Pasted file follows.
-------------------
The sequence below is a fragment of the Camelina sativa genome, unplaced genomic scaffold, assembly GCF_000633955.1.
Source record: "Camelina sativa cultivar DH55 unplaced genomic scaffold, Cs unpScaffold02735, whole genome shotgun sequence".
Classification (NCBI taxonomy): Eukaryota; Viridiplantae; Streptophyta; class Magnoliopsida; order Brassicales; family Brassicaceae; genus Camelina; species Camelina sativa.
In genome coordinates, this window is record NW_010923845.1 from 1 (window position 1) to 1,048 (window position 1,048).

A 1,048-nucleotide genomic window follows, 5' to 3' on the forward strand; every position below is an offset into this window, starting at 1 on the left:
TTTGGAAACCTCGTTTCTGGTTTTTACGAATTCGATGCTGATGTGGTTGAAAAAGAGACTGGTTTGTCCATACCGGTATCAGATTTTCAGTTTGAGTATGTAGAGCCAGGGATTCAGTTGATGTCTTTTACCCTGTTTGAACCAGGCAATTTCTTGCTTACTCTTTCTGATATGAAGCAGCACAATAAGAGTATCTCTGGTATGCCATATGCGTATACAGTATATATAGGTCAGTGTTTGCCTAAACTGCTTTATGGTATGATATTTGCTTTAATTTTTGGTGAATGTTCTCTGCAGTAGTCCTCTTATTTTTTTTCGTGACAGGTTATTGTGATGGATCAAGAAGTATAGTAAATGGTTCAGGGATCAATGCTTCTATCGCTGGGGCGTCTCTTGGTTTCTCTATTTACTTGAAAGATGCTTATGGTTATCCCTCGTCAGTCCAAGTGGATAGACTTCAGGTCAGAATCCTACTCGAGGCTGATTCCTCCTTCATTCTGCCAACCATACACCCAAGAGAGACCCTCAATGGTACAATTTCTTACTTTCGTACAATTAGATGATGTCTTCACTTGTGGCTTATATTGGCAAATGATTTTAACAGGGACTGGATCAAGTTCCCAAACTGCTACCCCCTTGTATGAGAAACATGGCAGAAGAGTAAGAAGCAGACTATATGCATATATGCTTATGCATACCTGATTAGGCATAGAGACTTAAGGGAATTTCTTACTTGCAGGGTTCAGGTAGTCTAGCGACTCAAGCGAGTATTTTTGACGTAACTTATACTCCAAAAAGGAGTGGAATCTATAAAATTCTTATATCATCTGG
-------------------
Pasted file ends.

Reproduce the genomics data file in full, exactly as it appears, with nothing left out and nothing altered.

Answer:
The sequence below is a fragment of the Camelina sativa genome, unplaced genomic scaffold, assembly GCF_000633955.1.
Source record: "Camelina sativa cultivar DH55 unplaced genomic scaffold, Cs unpScaffold02735, whole genome shotgun sequence".
Classification (NCBI taxonomy): Eukaryota; Viridiplantae; Streptophyta; class Magnoliopsida; order Brassicales; family Brassicaceae; genus Camelina; species Camelina sativa.
In genome coordinates, this window is record NW_010923845.1 from 1 (window position 1) to 1,048 (window position 1,048).

A 1,048-nucleotide genomic window follows, 5' to 3' on the forward strand; every position below is an offset into this window, starting at 1 on the left:
TTTGGAAACCTCGTTTCTGGTTTTTACGAATTCGATGCTGATGTGGTTGAAAAAGAGACTGGTTTGTCCATACCGGTATCAGATTTTCAGTTTGAGTATGTAGAGCCAGGGATTCAGTTGATGTCTTTTACCCTGTTTGAACCAGGCAATTTCTTGCTTACTCTTTCTGATATGAAGCAGCACAATAAGAGTATCTCTGGTATGCCATATGCGTATACAGTATATATAGGTCAGTGTTTGCCTAAACTGCTTTATGGTATGATATTTGCTTTAATTTTTGGTGAATGTTCTCTGCAGTAGTCCTCTTATTTTTTTTCGTGACAGGTTATTGTGATGGATCAAGAAGTATAGTAAATGGTTCAGGGATCAATGCTTCTATCGCTGGGGCGTCTCTTGGTTTCTCTATTTACTTGAAAGATGCTTATGGTTATCCCTCGTCAGTCCAAGTGGATAGACTTCAGGTCAGAATCCTACTCGAGGCTGATTCCTCCTTCATTCTGCCAACCATACACCCAAGAGAGACCCTCAATGGTACAATTTCTTACTTTCGTACAATTAGATGATGTCTTCACTTGTGGCTTATATTGGCAAATGATTTTAACAGGGACTGGATCAAGTTCCCAAACTGCTACCCCCTTGTATGAGAAACATGGCAGAAGAGTAAGAAGCAGACTATATGCATATATGCTTATGCATACCTGATTAGGCATAGAGACTTAAGGGAATTTCTTACTTGCAGGGTTCAGGTAGTCTAGCGACTCAAGCGAGTATTTTTGACGTAACTTATACTCCAAAAAGGAGTGGAATCTATAAAATTCTTATATCATCTGG